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What are the differences between an SMS, LMS & TMS?

July 14, 2018

David is the director of a newly ASQA-registered RTO, Wave Training.

To meet compliance requirements and automate their business processes, David and his team have decided to invest in a system that handles the basics: students, courses, and finances. He’s got a pretty good idea of what his organisation needs, but when David starts looking into systems he’s overcome by the sea of options.

Does he need a student management system, or would a training management system be better? Both have AVETMISS reporting capabilities—but could he require LMS functions in the future?

Are you like David in the above scenario, faced with so many choices that you can’t actually choose? Or are you a more seasoned player, looking to replace an existing system that can’t keep up with your expanding business?

No matter your circumstances, when making an informed decision about a potential management system you need to understand the differences between an SMS, LMS, and TMS before you dive into the product melee. Many people just assume they’re all one and the same under different names, but this is far from the truth. They may boast multifunctional capabilities that seem similar, each system serves a targeted purpose that may or may not be pertinent to your training business needs.

Student Management System (SMS)

An SMS—sometimes referred to as a student information system (SIS), student information management system (SIMS) or student record system (SRS)—essentially manages all the day-to-day operations of a training organisation. Some SMS capabilities might include:

  • Managing enquiries from prospective students
  • Processing student admissions
  • Enrolling new students and storing teaching option choices
  • Handling examinations, assessments, grades, and academic progression
  • Maintaining a record of attendance
  • Tracking the award of credit or qualifications and graduations

Once upon a time, most small RTOs could scrape by without the help of an SMS, relying instead on custom-built spreadsheets and Microsoft Access databases—a cost-efficient (if not time-consuming) approach.

However, with the release of AQTF standards in 2010 stipulating that RTOs must have a management system capable of providing AVETMISS-compliant data, the SMS has quickly become the go-to option for organisations in need of simple automated functions like the ones listed above.

Learning Management System (LMS)

An LMS serves as an online portal for classrooms, performing administrative functions for educators and allowing students to view their assignments, grades, and learning materials. This makes it ideal for organisations offering e-learning courses—some LMS products are even capable of delivering complete courses. Key features of an LMS include:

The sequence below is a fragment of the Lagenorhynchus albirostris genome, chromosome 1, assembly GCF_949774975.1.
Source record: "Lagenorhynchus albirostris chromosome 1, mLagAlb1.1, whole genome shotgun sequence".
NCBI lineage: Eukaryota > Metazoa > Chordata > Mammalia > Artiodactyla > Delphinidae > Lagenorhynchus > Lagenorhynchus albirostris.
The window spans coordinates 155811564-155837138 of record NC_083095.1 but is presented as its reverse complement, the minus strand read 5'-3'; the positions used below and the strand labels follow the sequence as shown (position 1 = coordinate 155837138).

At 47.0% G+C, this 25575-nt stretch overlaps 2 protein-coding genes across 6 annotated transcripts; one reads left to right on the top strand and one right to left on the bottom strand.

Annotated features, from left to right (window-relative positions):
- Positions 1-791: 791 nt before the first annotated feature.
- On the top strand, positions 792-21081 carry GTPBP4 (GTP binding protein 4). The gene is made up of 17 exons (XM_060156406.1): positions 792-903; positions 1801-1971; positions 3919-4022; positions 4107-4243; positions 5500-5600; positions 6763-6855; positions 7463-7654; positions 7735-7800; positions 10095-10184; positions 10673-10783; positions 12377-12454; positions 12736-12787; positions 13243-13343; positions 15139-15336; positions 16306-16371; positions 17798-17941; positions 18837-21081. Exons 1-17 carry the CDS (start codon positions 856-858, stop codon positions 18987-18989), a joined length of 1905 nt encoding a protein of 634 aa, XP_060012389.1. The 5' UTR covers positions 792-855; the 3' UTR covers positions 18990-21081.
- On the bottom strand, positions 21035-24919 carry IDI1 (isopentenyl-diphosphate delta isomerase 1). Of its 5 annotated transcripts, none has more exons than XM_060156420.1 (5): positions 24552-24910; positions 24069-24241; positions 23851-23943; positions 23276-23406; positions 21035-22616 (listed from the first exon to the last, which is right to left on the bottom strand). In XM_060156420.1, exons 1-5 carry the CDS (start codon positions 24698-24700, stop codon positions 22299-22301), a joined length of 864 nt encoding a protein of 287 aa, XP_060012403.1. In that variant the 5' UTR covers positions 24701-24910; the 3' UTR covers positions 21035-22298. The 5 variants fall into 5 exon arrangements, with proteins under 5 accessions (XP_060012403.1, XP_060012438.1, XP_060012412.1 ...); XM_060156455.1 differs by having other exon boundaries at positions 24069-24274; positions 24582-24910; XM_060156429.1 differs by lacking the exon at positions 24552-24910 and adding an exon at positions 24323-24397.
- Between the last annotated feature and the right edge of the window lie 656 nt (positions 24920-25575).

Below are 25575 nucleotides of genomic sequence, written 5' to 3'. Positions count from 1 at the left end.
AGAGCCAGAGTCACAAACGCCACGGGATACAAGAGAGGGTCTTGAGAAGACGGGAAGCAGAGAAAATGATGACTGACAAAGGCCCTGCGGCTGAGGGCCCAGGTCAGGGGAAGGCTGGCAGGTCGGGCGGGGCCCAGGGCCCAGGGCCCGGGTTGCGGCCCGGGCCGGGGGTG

• Student registration and administration
  • Training event management (i.e. scheduling, tracking, and WBT delivery)
  • Curriculum and certification management
  • Skills and competencies management
  • Reporting
  • Training record management
  • Courseware authoring

When used for corporate training, an LMS might include additional features to satisfy specific requirements, such as:

  • Automatic enrolment and reminders for mandatory courses
  • Options for manager access, such as to approve materials or participation in a course
  • Integration with HR systems for tracking employment eligibility, performance goals, and similar corporate data
  • Control over access and class grouping according to a number of fields, such as geography or levels of security clearance

The LMS is a comparatively young innovation, but demand is expected to grow. Recent technological and business trends favour the production of collaborative, web-based applications that are designed with the user in mind.

Training Management System (TMS)

A TMS is where all the student and administrative data is housed—it enables you to schedule, track and report client training, licensing, and certifications. This system is particularly useful for businesses doing in-house training or who need to automate a greater number of tasks than most student management systems are capable of handling. Some standard features of a TMS might include:

  •  Contact management (e.g. current clients, potential clients, and RTO staff)
  •  Course management
  •  The ability to create and deploy course and non-course-related surveys
  •  Learner portals
  •  Finance management
  •  Compliance reporting

In Summary

If you’re looking for a general product to handle all the day-to-day aspects of your RTO, an SMS is definitely the way to go. You’ll be able to handle your CRM, manage qualifications, and stay compliant.  

If you offer a lot of e-learning or do corporate training, an LMS will act as an online classroom to handle your training. It will have some student administration functions and integrate with your HR system to keep employee records.

If your business does a lot of in-house training, or you have a lot of automation needs, implementing a TMS will allow you to deploy all your courses and do your reporting.

Once you’ve determined which type of system would best suit your organisation, you can start building a list of potential products and service providers. As you move through the next stages of buying process, set aside ample time for careful consideration to ensure your final decision is the right one.

Editor's Note: This article was originally published in 2013 and has been updated for accuracy and comprehensiveness.